The Hidden Dangers of Belly Fat

Where you carry those extra pounds can affect your risk of developing certain diseases.


By By Barbara Kantrowitz and Pat Wingert
Newsweek


May 23, 2006 - Sit down when you read this. Now, grab a hunk of flesh at your waist. If you're like many women, you've got a handful; nearly two thirds of American women are overweight or obese, according to the National Center for Health Statistics. While we all know that excess pounds increase your risk of certain diseases, you may not realize that where you carry the weight makes a big difference. Hefty hips and thighs (a pear-shaped body) may cause you some dismay when you look in the mirror, but researchers have found that abdominal fat (an apple shape) could be even more hazardous to your health.

To understand why, you need to know a little bit about the different kinds of fat in your body. Most of your fat cells are under your skin-in your hips, arms or thighs (you know what we're talking about). That's called subcutaneous fat, and it's what you're able to grab in your hand. You have some subcutaneous fat in your stomach, as well, but the fat that concerns researchers is called visceral fat. It surrounds organs in the abdominal area and it's part of the omentum, a drape of tissue that hangs down from the intestines. You can't touch it or feel it. In the average person, about 10 percent of total body fat is visceral while 90 percent is subcutaneous. In a very obese person, that ratio changes to about 25:75.

Scientists have found that there's a correlation between visceral fat and various metabolic diseases (like diabetes) that put you at risk for cardiovascular problems. In fact, the evidence against visceral fat is so strong that scientists say measuring your waist circumference may be a better indicator than your BMI (or body mass index, a ratio of weight to height) of your risk of disease. For women, a waist size of more than 35 inches signals potential trouble; in men, it's 40 inches.

Is there something about how visceral fat functions in the body that makes it more dangerous than subcutaneous fat? Researchers aren't sure, says Samuel Klein, director of the Center for Human Nutrition at Washington University Medical School in St. Louis. When scientists look at visceral fat cells out of the body, they appear to be more active than subcutaneous fat cells. "Whether that's true in humans or animals when they are alive isn't clear," Klein says. Studying visceral fat cells inside the body is difficult, Klein says, because you would need access to the portal vein, which drains visceral fat-and that would mean inserting some kind of tube into the body.

Klein and his colleagues have studied what happens when they sucked out subcutaneous abdominal fat by liposuction. In a study published in the New England Journal of Medicine in 2004, they looked at 15 obese women with excessive belly fat before abdominal liposuction and 10 to 12 weeks after surgery. Although they removed large amounts of fat (about 20 percent of the patients' total body mass), there were no health benefits-no changes in cholesterol, blood pressure or other risk factors for heart disease. "Removing the fat alone is not enough," Klein says. "How you remove it is important." In other words, you have to eat less and exercise more.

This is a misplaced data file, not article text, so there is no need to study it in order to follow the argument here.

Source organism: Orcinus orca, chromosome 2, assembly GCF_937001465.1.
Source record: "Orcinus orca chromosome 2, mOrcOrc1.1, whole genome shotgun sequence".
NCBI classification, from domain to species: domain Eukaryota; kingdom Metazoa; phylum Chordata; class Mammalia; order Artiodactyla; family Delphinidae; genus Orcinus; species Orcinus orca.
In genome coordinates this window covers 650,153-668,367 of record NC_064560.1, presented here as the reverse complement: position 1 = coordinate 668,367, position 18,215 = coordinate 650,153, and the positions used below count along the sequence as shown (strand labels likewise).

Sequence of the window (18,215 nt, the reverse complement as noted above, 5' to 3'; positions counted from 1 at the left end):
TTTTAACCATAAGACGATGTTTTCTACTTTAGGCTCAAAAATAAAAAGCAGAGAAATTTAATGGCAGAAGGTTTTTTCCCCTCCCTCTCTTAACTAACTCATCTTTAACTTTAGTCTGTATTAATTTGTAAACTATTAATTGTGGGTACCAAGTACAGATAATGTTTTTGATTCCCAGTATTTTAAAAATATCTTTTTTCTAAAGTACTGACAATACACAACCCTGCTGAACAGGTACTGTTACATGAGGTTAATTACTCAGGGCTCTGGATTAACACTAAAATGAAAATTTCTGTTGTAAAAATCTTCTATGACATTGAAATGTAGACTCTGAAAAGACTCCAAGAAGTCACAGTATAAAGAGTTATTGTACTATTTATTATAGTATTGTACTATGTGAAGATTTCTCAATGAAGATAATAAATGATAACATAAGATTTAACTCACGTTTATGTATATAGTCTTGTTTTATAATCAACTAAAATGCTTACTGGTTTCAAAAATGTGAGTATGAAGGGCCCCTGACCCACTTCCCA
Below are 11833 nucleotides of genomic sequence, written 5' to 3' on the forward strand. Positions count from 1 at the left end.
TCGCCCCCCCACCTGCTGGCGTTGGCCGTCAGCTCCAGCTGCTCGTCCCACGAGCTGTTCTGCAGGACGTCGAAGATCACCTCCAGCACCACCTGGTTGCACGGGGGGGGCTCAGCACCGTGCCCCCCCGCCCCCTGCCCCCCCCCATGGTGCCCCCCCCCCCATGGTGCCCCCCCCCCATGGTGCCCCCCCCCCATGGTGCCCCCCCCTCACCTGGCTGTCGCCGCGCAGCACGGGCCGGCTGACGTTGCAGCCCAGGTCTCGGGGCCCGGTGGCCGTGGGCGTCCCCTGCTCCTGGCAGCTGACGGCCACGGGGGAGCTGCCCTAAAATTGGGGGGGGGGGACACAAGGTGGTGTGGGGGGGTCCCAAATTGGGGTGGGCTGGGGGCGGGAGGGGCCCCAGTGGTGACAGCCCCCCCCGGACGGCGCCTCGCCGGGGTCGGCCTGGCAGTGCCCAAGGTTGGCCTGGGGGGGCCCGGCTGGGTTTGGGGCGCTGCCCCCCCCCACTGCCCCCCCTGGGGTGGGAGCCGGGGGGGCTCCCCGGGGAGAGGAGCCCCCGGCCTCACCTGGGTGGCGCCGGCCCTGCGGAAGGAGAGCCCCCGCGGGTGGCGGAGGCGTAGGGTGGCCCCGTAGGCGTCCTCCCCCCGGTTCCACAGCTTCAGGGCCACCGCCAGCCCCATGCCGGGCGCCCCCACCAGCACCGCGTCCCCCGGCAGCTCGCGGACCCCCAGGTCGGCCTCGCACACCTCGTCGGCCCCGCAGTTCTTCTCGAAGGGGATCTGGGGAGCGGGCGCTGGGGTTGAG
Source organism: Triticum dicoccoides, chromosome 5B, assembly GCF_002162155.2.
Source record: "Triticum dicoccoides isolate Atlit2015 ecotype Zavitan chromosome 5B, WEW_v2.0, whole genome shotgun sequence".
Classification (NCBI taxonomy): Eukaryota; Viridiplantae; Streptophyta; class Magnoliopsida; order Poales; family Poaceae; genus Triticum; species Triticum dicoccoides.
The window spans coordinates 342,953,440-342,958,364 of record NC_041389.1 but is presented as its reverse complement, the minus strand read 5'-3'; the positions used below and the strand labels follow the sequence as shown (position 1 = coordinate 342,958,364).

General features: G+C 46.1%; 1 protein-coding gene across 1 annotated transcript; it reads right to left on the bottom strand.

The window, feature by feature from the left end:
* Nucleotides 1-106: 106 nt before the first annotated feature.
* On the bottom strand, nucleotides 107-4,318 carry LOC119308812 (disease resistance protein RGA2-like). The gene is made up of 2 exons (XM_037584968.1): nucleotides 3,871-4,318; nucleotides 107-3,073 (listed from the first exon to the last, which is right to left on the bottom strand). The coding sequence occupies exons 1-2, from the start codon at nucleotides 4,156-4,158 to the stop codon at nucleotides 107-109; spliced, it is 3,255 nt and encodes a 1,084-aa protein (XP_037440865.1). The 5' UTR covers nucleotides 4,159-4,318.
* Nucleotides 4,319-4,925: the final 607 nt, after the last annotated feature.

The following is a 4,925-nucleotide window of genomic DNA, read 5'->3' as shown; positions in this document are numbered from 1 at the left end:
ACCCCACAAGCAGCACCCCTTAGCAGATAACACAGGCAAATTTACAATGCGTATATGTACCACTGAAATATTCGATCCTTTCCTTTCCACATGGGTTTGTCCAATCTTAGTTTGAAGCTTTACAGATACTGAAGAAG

Now that we've gotten you all depressed just as swimsuit season starts, we'll give you the good news. Although your genes do play a major role in determining where your body stores subcutaneous fat, researchers have found that both your level of physical activity and what you eat can affect the amount of visceral fat you have. People who eat polyunsaturated fats instead of saturated fats have less visceral fat. Exercising daily also helps prevent the accumulation of visceral fat. And when you start to lose weight, you lose visceral fat quickly. In some studies, people who lost only 10 to 15 percent of their total body weight through diet and exercise lost 30 percent of their visceral fat and saw significant improvement in markers of disease risk, like cholesterol and blood pressure (the benefits not achieved by liposuction).

That's an important message at any age, but it's increasingly critical as you get older since age also raises your risk of heart disease. "Obesity in the elderly is a major problem," says Klein. "It has become a major source of disability and nursing-home admissions. The weight you carry when you're 50 is no longer tolerable when you're 80." After menopause, women start accumulating fat in the places where men do (think beer belly), which means more visceral fat as well. So start losing now by eating healthier food and cutting portion size. Make sure you get regular physical activity-at least half an hour a day. And watch your waistline melt away.